- Session 1 - Presentation B: The Transformation of Managed Care to Quality Care - How It Impacts Workers' Compensation
Session 1 - Session 1 - Presentation A: The Poppy Fields of Pain Management
Julie Fortune, Self Employed
Lisa Kinney, Cousineau McGuire Chartered
Kenneth Yuska, Kenneth H. Yuska, M.D., S.C.
What is pain? Is it real or not? Why are some people prone to pain and others do not suffer from it? How is pain managed? What works and why? What is the latest information available to assist claims adjusters and attorneys in understanding how to manage claims involving pain?
Participants will understand the difficulties surrounding the management of pain, options to treat pain, the costs (economic and social) associated with pain, and available tools to utilize in the management of pain claims.Back to top
Session 1 - Session 1 - Presentation B: The Transformation of Managed Care to Quality Care - How It Impacts Workers' Compensation
Kimberly George, Sedgwick
Sean McDaniel, Alternative Risk Underwriting (ARU)
Ronald Thackery, Thackery Group
Despite two decades of expanded managed care applications within the workers' compensation arena, there is a growing perception that the quality of healthcare provided to patients with work-related injuries is somewhat inferior to that provided in a more general healthcare setting. Over time, the industry seems to have lost sight of its ultimate goal – taking care of injured workers while returning much needed labor to the workplace. Fortunately, a shift in thinking is beginning to occur. Employers are realizing that if more immediate and effective medical treatment becomes the priority, cost savings and increased productivity tend to follow. One way employers are beginning to accomplish this objective is through the use of provider selection and benchmarking. This session is designed to explore these issues from an employer's perspective. An in-depth look at provider selection and benchmarking will be shared. In addition, results of a year-long trial in California will be presented. With plans to expand the outreach of this approach to other states, employers will certainly want to learn more. They will see firsthand how they can capitalize upon this industry transformation for the betterment of their own programs.Back to top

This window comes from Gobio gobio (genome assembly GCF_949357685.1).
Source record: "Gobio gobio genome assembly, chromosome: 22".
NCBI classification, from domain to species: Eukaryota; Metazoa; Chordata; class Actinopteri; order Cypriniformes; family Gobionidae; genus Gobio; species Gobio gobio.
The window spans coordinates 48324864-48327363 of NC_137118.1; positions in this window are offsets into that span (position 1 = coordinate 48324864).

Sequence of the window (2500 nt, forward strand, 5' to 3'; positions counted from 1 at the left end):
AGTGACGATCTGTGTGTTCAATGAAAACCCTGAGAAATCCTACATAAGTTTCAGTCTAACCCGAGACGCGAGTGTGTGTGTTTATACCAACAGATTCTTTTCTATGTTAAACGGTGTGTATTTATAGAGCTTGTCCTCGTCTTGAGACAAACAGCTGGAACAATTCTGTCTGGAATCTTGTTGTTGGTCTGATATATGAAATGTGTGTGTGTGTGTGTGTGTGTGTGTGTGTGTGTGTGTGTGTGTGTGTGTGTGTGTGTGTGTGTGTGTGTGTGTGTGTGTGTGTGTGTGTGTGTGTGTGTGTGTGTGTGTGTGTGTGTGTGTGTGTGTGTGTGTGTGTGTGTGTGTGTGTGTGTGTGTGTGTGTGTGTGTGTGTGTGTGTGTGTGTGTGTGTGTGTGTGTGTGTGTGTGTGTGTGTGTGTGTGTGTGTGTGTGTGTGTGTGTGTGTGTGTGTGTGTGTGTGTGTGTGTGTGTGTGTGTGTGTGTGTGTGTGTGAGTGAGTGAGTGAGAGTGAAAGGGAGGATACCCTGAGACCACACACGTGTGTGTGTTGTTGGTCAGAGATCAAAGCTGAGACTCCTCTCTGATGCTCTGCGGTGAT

Session 1 - Session 1 - Presentation C: Illinois Workers' Compensation Reform, Two Years Later: Has Anything Really Changed?
Rich Lenkov, Downey & Lenkov LLC
Ellen Marie Menas, Global Risk Consultants
David B. Menchetti, Cullen, Haskins, Nicholson & Menchetti, P.C.
Joan Vincenz, United Airlines, Inc.
In June 2011 one of the most sweeping workers’ compensation reform packages in the country was signed into law in Illinois. This legislation affected many key facets of Illinois workers’ compensation law, including AMA ratings, physician panels, utilization review and repetitive trauma. With the benefit of two years hindsight, this all-star panel will lead a discussion of whether the legislation has actually had its intended effect, and whether anything has really changed with one of the largest and most expensive workers’ compensation programs in the country.Back to top
Session 2 - Session 2 - Presentation A: Stuff That Bugs Us: Litigation Do's and Don'ts
Toni Herwaldt, Navistar, Inc.
Bill McParland, Self Employed
Heath Sherman, The Sherman Law Group
Cindy Slubowski, PMA Companies
Everyone has a list of pet peeves when it comes to claims and litigation. This panel of claims and risk leaders from some of the country’s largest companies will explore the “do’s and don’ts” of workers’ compensation litigation through six distinct stages: (1) initial claim investigation; (2) retention of outside counsel along with development of an initial litigation strategy and budget; (3) medical management; (4) return to work/vocational rehabilitation; (5) resolution of the case through settlement or trial; and (6) interplay between the workers’ compensation case and third-party actions, subrogation, and federal employment laws.
The panel and audience will jointly develop a useful checklist of how to avoid bugging your clients. You will walk away from this fun, high spirited panel discussion with an understanding of what your client wants as well as inspiration to litigate each and every workers’ compensation claim with passion and solid direction.
Session 2 - Session 2 - Presentation B: The Dollars and Sense of RTW
Scott Armour, R & L Carriers
Bruce Bollman, Cincinnati Insurance Company
James M. Poerio, Poerio & Walter, Inc.
Many of us have been presented with questions from our Work Comp clients and insureds regarding the seemingly out-of-control Experience Mod Factor (EMF) and premiums. These are related but not the same. A focus on Return-to-Work (RTW) is critical to controlling costs but does much more. When everyone is focused on a RTW “mentality” everyone wins.